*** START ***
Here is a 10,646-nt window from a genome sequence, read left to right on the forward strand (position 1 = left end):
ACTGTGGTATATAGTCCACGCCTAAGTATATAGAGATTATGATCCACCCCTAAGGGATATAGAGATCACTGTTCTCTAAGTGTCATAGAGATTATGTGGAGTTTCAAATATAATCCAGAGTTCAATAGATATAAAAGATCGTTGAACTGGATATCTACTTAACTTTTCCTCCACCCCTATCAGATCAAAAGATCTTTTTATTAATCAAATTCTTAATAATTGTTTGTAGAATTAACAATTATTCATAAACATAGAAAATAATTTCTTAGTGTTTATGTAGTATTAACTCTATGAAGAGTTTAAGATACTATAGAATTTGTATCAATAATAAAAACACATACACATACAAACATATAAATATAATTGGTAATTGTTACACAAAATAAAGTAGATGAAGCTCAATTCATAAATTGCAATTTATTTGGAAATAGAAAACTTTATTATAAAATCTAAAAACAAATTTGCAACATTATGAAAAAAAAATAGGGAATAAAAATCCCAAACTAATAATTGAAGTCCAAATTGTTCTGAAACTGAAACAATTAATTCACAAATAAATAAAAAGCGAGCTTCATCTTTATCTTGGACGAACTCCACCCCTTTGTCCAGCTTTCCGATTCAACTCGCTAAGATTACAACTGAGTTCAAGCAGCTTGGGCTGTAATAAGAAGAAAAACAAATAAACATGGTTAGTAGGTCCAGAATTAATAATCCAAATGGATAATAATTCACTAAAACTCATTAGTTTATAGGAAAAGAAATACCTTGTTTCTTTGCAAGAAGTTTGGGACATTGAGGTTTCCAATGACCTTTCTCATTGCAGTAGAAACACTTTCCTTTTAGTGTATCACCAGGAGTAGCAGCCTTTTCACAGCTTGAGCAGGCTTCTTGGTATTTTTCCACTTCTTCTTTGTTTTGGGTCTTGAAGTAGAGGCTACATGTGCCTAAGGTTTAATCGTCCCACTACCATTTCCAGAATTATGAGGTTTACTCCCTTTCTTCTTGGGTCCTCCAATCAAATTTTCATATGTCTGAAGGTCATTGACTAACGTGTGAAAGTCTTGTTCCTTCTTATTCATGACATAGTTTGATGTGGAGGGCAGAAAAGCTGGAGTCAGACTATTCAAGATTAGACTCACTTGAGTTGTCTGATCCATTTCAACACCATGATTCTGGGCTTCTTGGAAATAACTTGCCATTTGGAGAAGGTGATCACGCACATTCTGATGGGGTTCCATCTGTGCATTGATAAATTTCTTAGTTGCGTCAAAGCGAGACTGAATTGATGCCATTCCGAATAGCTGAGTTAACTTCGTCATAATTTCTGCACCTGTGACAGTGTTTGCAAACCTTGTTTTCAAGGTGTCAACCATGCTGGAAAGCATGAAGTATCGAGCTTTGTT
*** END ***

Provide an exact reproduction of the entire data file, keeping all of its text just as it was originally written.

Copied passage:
Here is a 10,646-nt window from a genome sequence, read left to right on the forward strand (position 1 = left end):
ACTGTGGTATATAGTCCACGCCTAAGTATATAGAGATTATGATCCACCCCTAAGGGATATAGAGATCACTGTTCTCTAAGTGTCATAGAGATTATGTGGAGTTTCAAATATAATCCAGAGTTCAATAGATATAAAAGATCGTTGAACTGGATATCTACTTAACTTTTCCTCCACCCCTATCAGATCAAAAGATCTTTTTATTAATCAAATTCTTAATAATTGTTTGTAGAATTAACAATTATTCATAAACATAGAAAATAATTTCTTAGTGTTTATGTAGTATTAACTCTATGAAGAGTTTAAGATACTATAGAATTTGTATCAATAATAAAAACACATACACATACAAACATATAAATATAATTGGTAATTGTTACACAAAATAAAGTAGATGAAGCTCAATTCATAAATTGCAATTTATTTGGAAATAGAAAACTTTATTATAAAATCTAAAAACAAATTTGCAACATTATGAAAAAAAAATAGGGAATAAAAATCCCAAACTAATAATTGAAGTCCAAATTGTTCTGAAACTGAAACAATTAATTCACAAATAAATAAAAAGCGAGCTTCATCTTTATCTTGGACGAACTCCACCCCTTTGTCCAGCTTTCCGATTCAACTCGCTAAGATTACAACTGAGTTCAAGCAGCTTGGGCTGTAATAAGAAGAAAAACAAATAAACATGGTTAGTAGGTCCAGAATTAATAATCCAAATGGATAATAATTCACTAAAACTCATTAGTTTATAGGAAAAGAAATACCTTGTTTCTTTGCAAGAAGTTTGGGACATTGAGGTTTCCAATGACCTTTCTCATTGCAGTAGAAACACTTTCCTTTTAGTGTATCACCAGGAGTAGCAGCCTTTTCACAGCTTGAGCAGGCTTCTTGGTATTTTTCCACTTCTTCTTTGTTTTGGGTCTTGAAGTAGAGGCTACATGTGCCTAAGGTTTAATCGTCCCACTACCATTTCCAGAATTATGAGGTTTACTCCCTTTCTTCTTGGGTCCTCCAATCAAATTTTCATATGTCTGAAGGTCATTGACTAACGTGTGAAAGTCTTGTTCCTTCTTATTCATGACATAGTTTGATGTGGAGGGCAGAAAAGCTGGAGTCAGACTATTCAAGATTAGACTCACTTGAGTTGTCTGATCCATTTCAACACCATGATTCTGGGCTTCTTGGAAATAACTTGCCATTTGGAGAAGGTGATCACGCACATTCTGATGGGGTTCCATCTGTGCATTGATAAATTTCTTAGTTGCGTCAAAGCGAGACTGAATTGATGCCATTCCGAATAGCTGAGTTAACTTCGTCATAATTTCTGCACCTGTGACAGTGTTTGCAAACCTTGTTTTCAAGGTGTCAACCATGCTGGAAAGCATGAAGTATCGAGCTTTGTT